Condom use or availability could also have been affected by the lockdown measures and this may lead to new infections. About 59 percent of the 1,7 million new HIV infections recorded in 2019 are from Southern Africa, according to UNAIDS. Women shoulder the greatest burden of the global HIV/AIDS epidemic, with nearly 60% of new adult infections in sub-Saharan Africa occurring among the constituency.

“Concern exists that possible disruptions in HIV programmes due to Covid-19 could affect HIV/AIDS related mortality and new infections. Negative effects of the Covid-19 pandemic on access to health services have begun to emerge,” reads the study.

The journal warns that a six-month interruption of supply of antiretroviral (ARVs) drugs across 50 percent of the population of people living with HIV who are on treatment would be expected to lead to 1.6 times increase in HIV-related deaths over one-year period as compared to periods without disruptions. 

The World Health Organisation (WHO) recently developed a manual on how countries should safely maintain access to essential health services during the pandemic, including for all people living with  HIV/AIDS. The manual encourages countries to limit disruptions in access to HIV/AIDS treatment through “multi-month dispensing,” a policy whereby medicines are prescribed for longer periods of time – up to six months. To date, 129 countries had adopted this policy by August.

UNAIDS said COVID 19 worsened the HIV/AIDS fight, which had already gone off rails. It says half a million AIDS-related deaths could be recorded in sub-Saharan Africa by end of next year.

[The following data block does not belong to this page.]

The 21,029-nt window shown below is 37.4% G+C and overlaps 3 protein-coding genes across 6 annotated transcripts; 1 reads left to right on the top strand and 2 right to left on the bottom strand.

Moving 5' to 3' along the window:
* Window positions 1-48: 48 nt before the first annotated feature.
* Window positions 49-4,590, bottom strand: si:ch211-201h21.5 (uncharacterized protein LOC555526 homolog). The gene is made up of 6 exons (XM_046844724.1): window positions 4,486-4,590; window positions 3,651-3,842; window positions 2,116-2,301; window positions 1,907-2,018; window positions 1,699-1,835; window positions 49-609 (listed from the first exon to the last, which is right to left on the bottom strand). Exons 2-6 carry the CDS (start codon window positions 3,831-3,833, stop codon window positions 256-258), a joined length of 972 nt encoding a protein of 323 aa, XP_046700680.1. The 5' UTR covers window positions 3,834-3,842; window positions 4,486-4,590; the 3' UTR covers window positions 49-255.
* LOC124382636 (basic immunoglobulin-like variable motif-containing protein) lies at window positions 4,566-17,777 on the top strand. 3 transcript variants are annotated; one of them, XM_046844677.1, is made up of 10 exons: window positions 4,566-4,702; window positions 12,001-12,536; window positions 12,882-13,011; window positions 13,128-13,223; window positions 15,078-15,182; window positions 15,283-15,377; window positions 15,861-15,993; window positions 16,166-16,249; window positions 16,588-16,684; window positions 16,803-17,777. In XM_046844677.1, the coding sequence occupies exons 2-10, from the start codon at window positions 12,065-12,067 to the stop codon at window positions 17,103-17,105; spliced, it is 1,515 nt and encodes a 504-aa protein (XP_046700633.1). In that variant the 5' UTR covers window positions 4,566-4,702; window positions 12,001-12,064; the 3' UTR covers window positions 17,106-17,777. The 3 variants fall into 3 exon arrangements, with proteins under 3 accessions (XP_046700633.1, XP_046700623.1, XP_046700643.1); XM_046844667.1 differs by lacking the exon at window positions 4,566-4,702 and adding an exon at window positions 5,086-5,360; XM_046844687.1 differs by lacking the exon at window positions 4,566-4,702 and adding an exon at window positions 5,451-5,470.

“Our progress towards ending AIDS as a public health threat by 2030 was already off track before the COVID-19 outbreak. Now this crisis has the potential to blow us even further off course. Modelling conducted on behalf of UNAIDS and the World Health Organization has shown that a six-month disruption to medical supplies could result in an additional 500 000 AIDS-related deaths in sub-Saharan Africa alone by the end of 2021,” Winnie Byanyima, UNAIDS Executive Director, said in the organisations 2020 report.

The International Journal of Environmental Research and Public Health says COVID 19 vaccine research shifted the focus on HIV/AIDS studies that were being undertaken.

“Given that HIV also has a disproportionate impact on marginalized communities, Covid-19 is affecting people with HIV in unique ways and will continue to have an impact on HIV research and treatment after the COVID-19 crisis passes,” it said.

The journal added that the corona virus pandemic effects go beyond HIV/AIDS patients to include other people with chronic health conditions.